Probiotics are getting more press each and every day for their health benefits. From skin health, improving bone health, and of course, enhancing gut health, the possibilities seem endless. In fact, a recent study shows that combining a probiotic with breastfeeding in the first year of life can have improvements in the gut health of infants.
Basics of probiotics
Probiotics are simply any bacteria, fungi, or other living organism that has the potential to improve health to the host. The health of the body depends on a balance of different bacteria in the gut. An imbalance could lead to health problems such as gas, bloating, constipation, and other gut health issues. You can maintain a good balance of probiotics in the gut by consuming a diverse probiotic supplement every day. You can find good bacteria in fermented foods like yogurt, sauerkraut, or kimchi as well.
To feed such probiotics, it is important to consume plenty of fruits, vegetables, and healthy whole grains like oats or wheat bran. Prebiotic foods like these are important to maintain healthy levels of good bacteria. Together, probiotics and prebiotics can improve the health of the gut, immune system, and in turn overall health.
Breastfeeding and probiotics
A certain type of bacteria, known as Bifidobacterium infantis, is found naturally in the gut of infants upon birth. This bacterium helps to keep the gut healthy. It is usually in lower concentrations in the gut of babies from developed countries. This bacterium is nourished by breast milk from the infant’s mother, acting in the same way a typical prebiotic food would to a probiotic strain.
A study of mothers and breastfed infants looked at the effect of Bifidobacterium infantis supplements on infant’s gut health. One group of mothers and babies received the supplement with lactation support from day 7 to 21 after birth. Meanwhile, the other group received only lactation support. Study results show that those given the probiotic had positive changes in the make-up of the infant feces for up to a year after treatment. During this year, the “good” bacteria crowded out “bad” bacteria linked with asthma, allergies, and other immune-related diseases. This study suggests that this probiotic, upon further study, could help prevent immune-related diseases in babies from developed countries.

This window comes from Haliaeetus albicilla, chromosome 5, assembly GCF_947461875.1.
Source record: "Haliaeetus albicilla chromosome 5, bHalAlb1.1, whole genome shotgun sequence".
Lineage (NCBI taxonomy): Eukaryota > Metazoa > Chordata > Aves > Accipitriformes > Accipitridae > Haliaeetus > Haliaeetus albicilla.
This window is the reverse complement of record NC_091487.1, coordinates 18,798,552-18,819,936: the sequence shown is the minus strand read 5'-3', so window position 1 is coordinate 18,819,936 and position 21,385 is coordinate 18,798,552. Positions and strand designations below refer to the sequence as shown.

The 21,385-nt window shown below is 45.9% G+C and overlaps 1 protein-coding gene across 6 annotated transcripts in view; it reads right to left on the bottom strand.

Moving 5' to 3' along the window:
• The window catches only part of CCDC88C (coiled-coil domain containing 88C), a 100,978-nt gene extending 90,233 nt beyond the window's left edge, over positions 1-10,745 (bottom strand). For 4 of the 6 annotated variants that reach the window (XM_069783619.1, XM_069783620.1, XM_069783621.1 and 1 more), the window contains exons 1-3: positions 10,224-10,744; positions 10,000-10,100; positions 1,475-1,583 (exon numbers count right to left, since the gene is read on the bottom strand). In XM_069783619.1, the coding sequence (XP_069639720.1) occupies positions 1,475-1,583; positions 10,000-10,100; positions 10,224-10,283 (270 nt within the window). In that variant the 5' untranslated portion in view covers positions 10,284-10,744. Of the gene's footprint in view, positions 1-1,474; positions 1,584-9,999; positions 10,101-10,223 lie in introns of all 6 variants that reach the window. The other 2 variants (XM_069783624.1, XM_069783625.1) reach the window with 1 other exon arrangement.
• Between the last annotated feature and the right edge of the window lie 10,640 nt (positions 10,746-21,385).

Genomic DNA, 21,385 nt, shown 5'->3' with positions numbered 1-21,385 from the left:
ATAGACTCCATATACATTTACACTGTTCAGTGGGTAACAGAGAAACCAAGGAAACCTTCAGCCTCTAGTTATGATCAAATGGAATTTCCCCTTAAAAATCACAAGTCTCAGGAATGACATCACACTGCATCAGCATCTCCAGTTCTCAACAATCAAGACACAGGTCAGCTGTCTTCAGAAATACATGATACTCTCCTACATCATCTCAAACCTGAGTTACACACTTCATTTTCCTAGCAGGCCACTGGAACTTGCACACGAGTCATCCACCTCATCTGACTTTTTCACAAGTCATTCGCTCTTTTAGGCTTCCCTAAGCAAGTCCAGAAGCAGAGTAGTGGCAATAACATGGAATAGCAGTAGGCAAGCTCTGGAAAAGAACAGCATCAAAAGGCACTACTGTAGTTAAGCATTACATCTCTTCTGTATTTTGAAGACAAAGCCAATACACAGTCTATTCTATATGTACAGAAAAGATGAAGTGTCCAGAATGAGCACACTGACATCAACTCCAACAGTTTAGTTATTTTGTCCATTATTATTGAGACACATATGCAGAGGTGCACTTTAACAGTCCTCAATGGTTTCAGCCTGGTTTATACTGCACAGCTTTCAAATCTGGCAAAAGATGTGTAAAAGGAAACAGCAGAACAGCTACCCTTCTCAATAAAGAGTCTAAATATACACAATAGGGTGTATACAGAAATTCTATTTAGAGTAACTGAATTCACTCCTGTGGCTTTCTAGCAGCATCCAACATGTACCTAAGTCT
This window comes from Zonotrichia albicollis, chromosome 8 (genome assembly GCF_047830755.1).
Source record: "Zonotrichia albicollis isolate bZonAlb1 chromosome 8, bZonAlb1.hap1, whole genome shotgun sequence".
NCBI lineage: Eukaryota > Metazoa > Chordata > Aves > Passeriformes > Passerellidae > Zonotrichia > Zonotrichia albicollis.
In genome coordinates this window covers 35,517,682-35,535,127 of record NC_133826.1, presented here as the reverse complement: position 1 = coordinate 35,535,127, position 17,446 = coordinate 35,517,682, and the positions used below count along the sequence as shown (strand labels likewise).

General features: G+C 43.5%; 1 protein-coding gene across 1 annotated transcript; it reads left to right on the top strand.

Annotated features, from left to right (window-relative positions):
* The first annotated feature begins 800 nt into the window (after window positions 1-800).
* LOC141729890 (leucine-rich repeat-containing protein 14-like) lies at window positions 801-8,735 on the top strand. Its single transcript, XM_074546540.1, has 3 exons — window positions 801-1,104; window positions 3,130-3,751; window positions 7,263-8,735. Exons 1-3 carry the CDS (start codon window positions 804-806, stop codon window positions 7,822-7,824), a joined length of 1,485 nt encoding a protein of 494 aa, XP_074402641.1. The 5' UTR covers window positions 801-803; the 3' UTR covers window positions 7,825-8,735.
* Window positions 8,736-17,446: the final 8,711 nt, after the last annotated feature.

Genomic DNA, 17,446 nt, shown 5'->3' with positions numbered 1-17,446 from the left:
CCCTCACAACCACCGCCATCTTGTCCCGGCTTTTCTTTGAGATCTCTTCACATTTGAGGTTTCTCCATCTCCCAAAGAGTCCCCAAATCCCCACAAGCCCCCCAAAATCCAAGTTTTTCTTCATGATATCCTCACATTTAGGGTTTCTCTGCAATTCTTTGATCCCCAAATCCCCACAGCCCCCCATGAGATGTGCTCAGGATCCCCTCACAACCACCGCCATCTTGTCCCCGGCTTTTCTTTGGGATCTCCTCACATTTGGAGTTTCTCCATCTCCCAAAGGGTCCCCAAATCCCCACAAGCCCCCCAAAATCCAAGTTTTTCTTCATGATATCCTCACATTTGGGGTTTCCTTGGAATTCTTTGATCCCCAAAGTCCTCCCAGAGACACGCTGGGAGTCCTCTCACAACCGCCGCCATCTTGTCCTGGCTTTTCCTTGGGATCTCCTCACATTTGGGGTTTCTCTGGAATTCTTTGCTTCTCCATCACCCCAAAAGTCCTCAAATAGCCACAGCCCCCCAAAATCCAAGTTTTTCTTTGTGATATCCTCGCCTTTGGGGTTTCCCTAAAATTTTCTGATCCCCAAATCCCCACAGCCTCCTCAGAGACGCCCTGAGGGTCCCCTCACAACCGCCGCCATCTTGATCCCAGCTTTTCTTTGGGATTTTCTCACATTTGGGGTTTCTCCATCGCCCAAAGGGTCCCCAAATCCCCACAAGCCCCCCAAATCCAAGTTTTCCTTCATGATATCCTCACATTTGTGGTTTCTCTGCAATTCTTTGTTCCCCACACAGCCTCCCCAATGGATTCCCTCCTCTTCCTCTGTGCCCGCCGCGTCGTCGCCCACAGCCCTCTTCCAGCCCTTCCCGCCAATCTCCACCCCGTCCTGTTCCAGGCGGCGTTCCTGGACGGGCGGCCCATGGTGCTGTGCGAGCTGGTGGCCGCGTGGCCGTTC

Which probiotic should I take?
There are so many types of probiotics on the market today. This can make it confusing to know which one to choose. Every probiotic strain has its unique benefits, so you may want to do your research before choosing one. A qualified alternative healthcare provider, such as a naturopath, may be able to assist you in making your choice.
Regardless of which strains you choose, a diverse group of strains is recommended. Diversity of bacteria is important to help your gut create a balanced population. Also, a capsule or other medium will allow optimal survival of the bacteria as it travels to your gut. One example of a high quality probiotic is Biovia 30 by Vita Sciences. This probiotic contains 30 billion colony forming units of bacteria and 10 different strains. Furthermore, Biovia 30 can help boost the immune system and improve digestive health with regular use.
-written by Staci Gulbin, MS, MEd, RD, LDN
Healthline (accessed July 31, 2018) “The 19 Best Prebiotic Foods You Should Eat.”
Nagpal, R., et al. (2012) “Probiotics, their health benefits and applications for developing healthier foods: a review.” FEMS Microbiology Letters, 334(2012): 1-15.
National Center for Complementary and Integrative Health (accessed May 17, 2018) “Probiotics: In Depth.”
Science Daily (June 9, 2018) “Bifidobacteria supplement colonizes gut of breastfed infants.”